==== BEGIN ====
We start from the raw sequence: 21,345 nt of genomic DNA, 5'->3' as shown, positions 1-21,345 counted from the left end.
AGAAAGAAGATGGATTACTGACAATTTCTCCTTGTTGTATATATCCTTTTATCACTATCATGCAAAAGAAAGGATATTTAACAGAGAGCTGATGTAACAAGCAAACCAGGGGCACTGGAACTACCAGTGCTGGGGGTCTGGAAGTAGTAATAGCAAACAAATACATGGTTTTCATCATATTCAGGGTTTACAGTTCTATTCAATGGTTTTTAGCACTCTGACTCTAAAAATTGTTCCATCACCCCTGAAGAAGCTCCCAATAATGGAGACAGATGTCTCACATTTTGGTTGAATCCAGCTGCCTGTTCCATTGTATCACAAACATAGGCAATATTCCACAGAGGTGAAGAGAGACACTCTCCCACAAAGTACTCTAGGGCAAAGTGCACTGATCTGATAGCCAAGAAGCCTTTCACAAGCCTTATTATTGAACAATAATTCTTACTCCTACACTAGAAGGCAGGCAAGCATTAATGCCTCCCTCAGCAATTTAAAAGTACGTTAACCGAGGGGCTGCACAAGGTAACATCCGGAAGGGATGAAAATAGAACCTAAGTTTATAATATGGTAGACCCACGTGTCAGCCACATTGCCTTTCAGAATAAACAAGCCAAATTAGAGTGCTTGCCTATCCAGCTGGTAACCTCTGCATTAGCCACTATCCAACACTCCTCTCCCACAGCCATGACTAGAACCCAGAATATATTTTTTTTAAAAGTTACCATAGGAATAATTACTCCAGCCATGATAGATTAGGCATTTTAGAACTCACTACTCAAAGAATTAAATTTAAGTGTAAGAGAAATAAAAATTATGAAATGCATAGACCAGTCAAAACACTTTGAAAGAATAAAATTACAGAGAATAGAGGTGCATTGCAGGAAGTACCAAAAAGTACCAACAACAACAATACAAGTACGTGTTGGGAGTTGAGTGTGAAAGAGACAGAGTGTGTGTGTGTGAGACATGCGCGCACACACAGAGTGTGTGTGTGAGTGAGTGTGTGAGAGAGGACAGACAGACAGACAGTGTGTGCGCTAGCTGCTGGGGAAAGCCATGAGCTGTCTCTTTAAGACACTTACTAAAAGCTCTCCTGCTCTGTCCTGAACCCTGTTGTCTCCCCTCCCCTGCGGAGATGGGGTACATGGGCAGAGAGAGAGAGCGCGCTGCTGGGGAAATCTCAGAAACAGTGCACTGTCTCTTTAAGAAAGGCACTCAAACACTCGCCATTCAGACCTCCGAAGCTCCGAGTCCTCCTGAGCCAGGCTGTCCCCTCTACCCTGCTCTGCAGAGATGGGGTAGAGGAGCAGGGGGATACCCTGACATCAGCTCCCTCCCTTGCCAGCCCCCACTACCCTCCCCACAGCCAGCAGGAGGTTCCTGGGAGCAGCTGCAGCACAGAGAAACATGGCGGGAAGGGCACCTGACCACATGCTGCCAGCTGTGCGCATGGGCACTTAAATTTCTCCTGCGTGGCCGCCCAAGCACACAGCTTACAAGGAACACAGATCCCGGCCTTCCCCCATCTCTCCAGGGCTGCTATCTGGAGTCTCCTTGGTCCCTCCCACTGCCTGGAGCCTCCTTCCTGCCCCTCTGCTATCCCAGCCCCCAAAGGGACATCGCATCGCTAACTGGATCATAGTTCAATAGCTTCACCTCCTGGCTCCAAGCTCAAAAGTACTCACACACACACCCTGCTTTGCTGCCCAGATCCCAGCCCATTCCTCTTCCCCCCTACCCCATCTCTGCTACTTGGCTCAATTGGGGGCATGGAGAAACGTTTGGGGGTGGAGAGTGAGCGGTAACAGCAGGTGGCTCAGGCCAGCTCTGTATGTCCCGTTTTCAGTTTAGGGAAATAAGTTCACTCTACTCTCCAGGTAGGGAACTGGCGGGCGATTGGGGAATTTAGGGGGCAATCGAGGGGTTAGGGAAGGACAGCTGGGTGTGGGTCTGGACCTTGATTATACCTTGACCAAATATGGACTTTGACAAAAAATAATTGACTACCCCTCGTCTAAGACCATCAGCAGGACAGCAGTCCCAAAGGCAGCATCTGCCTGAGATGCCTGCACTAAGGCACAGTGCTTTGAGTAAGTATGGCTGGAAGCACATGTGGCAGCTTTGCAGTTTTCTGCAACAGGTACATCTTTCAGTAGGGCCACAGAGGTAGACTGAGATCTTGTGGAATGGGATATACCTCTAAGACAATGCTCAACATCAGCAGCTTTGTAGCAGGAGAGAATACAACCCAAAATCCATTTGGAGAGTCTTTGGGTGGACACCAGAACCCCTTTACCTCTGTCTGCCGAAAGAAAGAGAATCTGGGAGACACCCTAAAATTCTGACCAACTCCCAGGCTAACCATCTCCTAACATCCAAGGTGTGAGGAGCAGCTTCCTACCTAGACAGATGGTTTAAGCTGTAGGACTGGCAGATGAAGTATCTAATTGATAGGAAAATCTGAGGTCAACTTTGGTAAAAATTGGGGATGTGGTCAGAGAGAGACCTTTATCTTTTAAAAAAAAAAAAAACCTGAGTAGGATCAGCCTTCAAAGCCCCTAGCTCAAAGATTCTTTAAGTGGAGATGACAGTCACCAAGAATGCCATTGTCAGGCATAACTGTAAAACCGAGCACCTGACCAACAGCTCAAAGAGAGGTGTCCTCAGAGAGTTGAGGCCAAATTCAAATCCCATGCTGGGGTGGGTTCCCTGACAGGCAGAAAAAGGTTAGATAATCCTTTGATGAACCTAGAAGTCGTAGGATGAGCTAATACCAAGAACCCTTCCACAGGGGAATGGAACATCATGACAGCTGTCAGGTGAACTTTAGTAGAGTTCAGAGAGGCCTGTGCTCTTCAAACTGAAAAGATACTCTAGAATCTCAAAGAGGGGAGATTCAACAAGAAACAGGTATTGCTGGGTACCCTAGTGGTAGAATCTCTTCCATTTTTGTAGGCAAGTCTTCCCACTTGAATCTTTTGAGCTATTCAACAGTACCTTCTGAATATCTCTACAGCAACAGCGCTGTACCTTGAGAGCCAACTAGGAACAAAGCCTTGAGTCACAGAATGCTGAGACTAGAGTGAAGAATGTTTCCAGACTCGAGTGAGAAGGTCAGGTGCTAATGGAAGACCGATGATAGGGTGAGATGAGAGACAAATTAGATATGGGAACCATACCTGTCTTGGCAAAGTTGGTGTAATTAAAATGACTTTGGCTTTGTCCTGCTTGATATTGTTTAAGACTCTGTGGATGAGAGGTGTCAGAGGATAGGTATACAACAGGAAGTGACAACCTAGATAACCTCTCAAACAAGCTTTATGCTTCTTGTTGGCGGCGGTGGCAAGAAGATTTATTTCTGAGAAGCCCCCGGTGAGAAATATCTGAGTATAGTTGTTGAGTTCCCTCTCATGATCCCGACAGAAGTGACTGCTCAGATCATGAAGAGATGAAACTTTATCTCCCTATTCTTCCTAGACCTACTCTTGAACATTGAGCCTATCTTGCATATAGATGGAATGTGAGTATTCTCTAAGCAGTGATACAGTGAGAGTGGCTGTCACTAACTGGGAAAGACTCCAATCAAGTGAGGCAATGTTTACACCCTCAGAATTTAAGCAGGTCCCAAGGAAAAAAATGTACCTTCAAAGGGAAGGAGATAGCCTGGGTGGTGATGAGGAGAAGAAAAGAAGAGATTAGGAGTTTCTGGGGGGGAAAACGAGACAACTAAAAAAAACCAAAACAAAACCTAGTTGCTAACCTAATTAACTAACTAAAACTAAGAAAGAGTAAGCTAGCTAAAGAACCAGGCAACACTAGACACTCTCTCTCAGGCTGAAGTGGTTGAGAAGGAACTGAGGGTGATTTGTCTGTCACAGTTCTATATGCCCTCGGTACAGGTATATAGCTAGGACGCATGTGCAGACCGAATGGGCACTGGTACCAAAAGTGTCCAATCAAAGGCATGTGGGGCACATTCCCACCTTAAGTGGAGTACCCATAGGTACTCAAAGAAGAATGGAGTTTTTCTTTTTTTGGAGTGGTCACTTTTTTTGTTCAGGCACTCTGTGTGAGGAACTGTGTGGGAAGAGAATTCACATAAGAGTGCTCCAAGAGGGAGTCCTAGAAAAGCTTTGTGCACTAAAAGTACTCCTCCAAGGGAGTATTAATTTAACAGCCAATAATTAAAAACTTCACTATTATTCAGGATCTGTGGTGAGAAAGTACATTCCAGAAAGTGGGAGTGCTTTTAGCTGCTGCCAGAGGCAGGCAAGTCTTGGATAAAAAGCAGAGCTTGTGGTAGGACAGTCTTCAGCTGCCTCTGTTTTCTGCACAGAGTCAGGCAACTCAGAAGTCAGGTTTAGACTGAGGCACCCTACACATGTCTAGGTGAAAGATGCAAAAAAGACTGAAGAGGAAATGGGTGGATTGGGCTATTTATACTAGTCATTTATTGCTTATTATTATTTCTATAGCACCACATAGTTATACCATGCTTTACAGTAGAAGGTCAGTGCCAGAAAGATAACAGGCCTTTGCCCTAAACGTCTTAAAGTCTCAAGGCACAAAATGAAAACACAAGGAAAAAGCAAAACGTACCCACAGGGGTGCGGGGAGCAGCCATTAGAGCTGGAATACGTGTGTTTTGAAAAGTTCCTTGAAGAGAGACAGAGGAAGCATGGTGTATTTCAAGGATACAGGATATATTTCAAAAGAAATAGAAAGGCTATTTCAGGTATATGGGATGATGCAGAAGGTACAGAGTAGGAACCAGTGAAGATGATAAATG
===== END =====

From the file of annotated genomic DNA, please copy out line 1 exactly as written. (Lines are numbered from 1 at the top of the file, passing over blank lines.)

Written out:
We start from the raw sequence: 21,345 nt of genomic DNA, 5'->3' as shown, positions 1-21,345 counted from the left end.